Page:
Pennsylvania lawmakers return donations received from skill gaming industry

Pennsylvania lawmakers return donations received from skill gaming industry

Amid uncertainty over the legality of skill gaming, a number of influential Pennsylvania lawmakers have returned donations worth tens of thousands of dollars that they had received from the skill gaming industry for their political campaigns.

Skill-based slots are quite similar to common slot machines but the biggest factor in winning a skill-based game depends on the player’s skill to play the game. In simple words, the outcome of the game is based on skill rather than chance. Thus, the controversial skill-based slots also allow game developers and operators to create inconsistent paybacks based on a broad range of factors.

In the Harrisburg capital of Pennsylvania, the legality of skill gaming is being discussed again. State Lottery officials recently testified that the skill-based gaming slots cost the state hundreds of millions of dollars annually in lost lottery proceeds. According to State Lottery Executive Director Drew Svitko, slot terminals are resulting in $145 million in reduced sales of scratch-off lottery tickets each year. Svitko’s arguments prompted many lawmakers to return contributions from businesses invested in the slots industry.

Urging the state lawmakers to put a complete ban on skill gaming, the opponents also argue that these controversial machines don’t make any contributions to the state economy as these gaming operations are neither taxed nor regulated.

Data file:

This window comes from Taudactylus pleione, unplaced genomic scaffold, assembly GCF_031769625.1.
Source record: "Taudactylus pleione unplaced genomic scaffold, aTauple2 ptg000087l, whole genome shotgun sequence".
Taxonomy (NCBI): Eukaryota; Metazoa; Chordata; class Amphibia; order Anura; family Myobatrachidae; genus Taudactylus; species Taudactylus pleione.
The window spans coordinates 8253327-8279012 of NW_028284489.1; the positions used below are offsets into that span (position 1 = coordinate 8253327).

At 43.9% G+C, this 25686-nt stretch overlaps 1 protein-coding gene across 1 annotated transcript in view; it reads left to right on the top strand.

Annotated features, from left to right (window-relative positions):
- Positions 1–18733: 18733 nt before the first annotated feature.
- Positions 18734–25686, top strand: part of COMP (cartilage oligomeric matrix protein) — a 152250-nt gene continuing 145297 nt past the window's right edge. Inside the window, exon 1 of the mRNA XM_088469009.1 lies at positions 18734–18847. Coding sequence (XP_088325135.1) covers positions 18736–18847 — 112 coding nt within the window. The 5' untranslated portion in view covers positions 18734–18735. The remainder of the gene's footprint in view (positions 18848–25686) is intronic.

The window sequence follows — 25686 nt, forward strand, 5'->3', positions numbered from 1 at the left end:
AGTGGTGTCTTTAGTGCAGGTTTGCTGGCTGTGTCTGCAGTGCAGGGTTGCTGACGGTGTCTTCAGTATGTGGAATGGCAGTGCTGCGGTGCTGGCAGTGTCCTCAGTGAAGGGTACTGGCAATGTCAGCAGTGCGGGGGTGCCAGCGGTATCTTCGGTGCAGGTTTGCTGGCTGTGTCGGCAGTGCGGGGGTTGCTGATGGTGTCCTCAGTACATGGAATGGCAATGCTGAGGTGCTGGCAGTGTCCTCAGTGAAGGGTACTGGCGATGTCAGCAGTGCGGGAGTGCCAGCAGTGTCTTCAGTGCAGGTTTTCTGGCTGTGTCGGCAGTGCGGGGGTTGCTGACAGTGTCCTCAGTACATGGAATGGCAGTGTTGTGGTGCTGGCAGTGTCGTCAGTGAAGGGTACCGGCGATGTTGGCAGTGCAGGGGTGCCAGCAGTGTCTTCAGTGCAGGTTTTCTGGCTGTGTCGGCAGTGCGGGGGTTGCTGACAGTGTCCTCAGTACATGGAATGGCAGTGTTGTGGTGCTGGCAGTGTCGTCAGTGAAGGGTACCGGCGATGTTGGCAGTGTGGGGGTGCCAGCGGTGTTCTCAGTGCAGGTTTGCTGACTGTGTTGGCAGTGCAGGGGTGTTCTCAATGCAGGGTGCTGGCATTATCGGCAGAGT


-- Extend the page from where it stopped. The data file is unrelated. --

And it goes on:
Capt. Jeffrey Rineer, the director of operations for the Pennsylvania State Police’s Bureau of Liquor Control Enforcement, said they were unable to take any action against skill-based gaming operations because the state’s constitution has no set definition of a skill game or skill gaming terminals. He urged the state lawmakers to quickly pass legislation to make the skill gaming machines illegal.

Speaking on the topic, he said, “There is no set definition of what is being called a skill game. It is merely an industry term that is designed to market these devices as something other than a slot machine.”

As debates over the legality of skill gaming is once again started in the state, several lawmakers returned the political campaign donations made by the skill gaming industry. Pennsylvania Senate President Pro Tempore Jake Corman, a Republican from Centre County, said he returned $27,000 that he had received from Georgia-based skill gaming machine manufacturer Pace-O-Matic (POM). Similarly, Senate Majority Leader Kim Ward, a republican from Westmoreland County, returned $16,500 to POM, saying she was concerned about the amount of money being spreading around by the controversial industry.

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